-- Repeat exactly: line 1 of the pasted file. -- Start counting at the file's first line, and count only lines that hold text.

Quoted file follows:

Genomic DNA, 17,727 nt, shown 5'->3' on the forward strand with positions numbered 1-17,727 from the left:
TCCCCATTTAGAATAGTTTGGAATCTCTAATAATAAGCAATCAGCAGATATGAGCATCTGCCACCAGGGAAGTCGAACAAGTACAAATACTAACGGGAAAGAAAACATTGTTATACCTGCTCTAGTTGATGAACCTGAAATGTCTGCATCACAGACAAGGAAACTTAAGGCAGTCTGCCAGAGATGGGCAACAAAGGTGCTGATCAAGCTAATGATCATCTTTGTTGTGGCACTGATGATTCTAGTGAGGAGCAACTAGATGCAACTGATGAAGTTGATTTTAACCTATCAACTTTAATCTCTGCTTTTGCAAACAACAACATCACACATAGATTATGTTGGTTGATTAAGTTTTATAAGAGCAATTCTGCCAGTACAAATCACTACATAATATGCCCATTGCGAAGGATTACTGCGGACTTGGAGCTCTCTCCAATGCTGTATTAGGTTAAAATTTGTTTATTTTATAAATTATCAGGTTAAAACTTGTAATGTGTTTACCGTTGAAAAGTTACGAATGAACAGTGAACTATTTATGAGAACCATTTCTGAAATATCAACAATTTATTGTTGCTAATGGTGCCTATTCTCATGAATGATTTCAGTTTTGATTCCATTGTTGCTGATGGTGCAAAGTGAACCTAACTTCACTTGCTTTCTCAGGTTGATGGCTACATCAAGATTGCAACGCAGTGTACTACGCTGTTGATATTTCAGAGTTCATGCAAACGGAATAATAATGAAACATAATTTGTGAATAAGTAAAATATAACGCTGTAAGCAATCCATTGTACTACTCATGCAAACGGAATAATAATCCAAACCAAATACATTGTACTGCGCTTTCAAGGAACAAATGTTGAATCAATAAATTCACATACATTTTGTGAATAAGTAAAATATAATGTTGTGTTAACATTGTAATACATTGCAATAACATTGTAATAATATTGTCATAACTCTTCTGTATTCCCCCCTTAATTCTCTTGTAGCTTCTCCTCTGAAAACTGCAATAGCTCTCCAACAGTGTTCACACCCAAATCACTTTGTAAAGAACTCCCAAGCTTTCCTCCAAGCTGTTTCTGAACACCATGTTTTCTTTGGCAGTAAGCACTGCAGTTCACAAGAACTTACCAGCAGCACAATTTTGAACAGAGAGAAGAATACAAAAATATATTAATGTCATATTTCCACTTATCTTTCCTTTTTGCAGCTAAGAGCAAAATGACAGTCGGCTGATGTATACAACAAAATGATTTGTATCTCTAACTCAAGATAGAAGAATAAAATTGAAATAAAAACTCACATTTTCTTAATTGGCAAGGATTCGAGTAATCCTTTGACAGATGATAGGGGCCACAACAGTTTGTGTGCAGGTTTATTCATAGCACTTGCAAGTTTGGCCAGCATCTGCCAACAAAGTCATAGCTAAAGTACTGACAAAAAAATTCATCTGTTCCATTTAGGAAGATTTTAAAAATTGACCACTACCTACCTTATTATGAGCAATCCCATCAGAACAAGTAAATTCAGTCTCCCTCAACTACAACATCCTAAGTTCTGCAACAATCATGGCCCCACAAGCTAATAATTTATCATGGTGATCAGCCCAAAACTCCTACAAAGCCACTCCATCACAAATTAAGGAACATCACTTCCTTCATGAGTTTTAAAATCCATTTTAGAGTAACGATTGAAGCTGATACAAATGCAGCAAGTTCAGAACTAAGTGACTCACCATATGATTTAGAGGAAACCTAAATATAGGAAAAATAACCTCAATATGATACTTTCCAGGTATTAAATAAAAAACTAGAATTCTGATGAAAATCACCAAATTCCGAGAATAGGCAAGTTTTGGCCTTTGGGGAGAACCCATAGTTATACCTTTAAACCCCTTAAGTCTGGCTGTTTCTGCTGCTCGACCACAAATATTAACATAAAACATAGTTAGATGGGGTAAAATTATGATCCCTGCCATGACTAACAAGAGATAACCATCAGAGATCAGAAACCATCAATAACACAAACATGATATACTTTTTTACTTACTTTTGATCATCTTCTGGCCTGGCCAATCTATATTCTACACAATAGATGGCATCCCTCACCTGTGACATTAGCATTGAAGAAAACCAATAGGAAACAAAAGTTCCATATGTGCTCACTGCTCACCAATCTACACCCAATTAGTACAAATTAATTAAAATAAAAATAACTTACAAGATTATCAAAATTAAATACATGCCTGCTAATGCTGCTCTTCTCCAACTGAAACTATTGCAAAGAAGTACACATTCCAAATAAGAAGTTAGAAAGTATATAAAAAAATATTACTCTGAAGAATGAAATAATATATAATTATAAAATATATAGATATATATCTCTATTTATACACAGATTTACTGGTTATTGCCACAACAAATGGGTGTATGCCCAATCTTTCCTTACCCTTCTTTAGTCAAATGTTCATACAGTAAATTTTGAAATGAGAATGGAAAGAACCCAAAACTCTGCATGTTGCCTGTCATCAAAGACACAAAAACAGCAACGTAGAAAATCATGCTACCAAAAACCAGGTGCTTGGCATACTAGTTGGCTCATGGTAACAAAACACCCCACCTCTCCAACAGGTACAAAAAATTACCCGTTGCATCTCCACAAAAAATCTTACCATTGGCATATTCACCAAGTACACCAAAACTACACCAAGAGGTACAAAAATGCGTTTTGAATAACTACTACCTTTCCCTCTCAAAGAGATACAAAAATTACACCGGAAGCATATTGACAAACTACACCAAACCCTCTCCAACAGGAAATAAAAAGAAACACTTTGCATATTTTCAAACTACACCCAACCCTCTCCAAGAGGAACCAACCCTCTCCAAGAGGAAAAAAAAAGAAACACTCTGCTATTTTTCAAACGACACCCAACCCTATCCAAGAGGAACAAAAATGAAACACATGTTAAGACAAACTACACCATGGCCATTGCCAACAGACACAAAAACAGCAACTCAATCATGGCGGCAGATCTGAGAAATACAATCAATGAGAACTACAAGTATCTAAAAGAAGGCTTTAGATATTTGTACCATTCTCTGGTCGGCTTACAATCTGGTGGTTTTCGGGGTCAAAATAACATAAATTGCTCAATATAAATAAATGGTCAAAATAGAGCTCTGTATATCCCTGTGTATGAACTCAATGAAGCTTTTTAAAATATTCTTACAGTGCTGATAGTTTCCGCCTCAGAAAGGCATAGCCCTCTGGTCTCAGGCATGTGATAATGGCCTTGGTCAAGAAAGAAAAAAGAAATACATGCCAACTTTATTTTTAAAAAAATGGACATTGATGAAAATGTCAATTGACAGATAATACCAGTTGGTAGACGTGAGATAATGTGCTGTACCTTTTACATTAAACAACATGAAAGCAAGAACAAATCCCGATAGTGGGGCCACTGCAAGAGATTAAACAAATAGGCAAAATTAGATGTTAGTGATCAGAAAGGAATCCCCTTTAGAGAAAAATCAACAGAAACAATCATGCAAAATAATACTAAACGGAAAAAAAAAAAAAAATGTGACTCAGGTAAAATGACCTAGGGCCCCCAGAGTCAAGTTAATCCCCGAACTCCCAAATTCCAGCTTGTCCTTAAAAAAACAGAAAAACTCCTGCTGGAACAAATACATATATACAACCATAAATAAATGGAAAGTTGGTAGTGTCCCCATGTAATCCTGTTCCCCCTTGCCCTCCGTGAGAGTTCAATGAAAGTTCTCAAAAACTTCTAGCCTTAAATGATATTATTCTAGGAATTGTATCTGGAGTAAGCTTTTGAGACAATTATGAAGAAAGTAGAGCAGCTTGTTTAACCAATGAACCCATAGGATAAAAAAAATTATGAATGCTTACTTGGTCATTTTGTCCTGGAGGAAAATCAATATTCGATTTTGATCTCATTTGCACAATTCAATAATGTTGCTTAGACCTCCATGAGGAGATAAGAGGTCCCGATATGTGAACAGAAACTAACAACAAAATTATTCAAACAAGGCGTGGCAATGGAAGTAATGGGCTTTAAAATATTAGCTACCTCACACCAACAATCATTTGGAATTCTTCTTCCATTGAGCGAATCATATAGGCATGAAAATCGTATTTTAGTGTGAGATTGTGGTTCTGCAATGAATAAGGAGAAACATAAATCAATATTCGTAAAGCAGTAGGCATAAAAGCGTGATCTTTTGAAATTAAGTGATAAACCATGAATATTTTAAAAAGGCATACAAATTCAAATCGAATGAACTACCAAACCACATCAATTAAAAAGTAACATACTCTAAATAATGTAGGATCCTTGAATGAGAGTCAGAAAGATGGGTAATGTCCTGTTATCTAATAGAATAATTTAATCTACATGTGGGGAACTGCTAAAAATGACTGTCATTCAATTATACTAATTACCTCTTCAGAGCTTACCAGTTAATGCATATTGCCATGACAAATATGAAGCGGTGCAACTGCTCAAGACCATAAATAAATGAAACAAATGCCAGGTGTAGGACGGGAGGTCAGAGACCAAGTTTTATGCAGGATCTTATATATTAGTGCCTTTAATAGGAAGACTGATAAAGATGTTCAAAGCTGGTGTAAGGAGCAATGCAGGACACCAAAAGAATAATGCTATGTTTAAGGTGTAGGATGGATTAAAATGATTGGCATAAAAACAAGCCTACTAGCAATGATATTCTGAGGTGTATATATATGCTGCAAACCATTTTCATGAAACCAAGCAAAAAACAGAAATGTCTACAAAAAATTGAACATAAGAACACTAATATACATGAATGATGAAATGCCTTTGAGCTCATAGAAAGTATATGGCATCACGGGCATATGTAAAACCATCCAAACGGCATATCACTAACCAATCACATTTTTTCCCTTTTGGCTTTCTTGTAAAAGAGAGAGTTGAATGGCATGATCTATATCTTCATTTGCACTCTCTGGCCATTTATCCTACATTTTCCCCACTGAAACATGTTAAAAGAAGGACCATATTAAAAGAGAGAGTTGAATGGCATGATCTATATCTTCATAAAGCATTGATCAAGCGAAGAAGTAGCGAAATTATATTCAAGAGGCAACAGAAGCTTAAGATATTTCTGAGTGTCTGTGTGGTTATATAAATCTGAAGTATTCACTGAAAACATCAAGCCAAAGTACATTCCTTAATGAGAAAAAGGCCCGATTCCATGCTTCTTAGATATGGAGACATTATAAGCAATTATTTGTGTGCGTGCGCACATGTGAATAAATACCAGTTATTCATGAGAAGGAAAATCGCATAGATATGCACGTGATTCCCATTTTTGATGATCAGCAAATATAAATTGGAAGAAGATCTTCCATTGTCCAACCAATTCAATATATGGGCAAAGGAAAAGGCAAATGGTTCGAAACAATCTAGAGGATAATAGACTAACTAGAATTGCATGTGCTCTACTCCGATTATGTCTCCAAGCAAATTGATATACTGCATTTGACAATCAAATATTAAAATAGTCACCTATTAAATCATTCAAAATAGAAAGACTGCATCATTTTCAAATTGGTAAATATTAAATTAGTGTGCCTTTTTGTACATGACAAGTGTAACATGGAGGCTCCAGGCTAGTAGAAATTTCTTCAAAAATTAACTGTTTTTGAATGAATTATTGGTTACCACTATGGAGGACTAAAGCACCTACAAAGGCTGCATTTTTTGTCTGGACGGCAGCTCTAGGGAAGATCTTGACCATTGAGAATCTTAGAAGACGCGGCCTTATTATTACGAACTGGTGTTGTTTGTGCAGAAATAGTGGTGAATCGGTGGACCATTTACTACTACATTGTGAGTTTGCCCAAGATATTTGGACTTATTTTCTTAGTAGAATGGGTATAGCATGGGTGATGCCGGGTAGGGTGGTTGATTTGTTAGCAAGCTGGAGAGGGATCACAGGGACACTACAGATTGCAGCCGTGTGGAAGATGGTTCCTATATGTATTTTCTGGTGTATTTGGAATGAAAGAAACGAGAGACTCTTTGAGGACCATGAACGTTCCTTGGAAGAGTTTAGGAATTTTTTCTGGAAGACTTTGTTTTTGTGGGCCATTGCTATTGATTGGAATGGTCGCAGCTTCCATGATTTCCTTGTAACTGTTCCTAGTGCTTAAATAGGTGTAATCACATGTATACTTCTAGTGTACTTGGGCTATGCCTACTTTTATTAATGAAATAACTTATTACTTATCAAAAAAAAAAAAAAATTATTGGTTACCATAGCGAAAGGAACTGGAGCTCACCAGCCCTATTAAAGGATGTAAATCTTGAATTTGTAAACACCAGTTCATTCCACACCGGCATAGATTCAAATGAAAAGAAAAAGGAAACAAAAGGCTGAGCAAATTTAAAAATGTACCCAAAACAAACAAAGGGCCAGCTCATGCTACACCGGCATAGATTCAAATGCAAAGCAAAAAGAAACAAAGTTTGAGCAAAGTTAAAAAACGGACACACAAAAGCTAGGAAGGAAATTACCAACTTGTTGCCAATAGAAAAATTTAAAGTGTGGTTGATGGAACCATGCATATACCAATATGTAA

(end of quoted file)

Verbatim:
Genomic DNA, 17,727 nt, shown 5'->3' on the forward strand with positions numbered 1-17,727 from the left: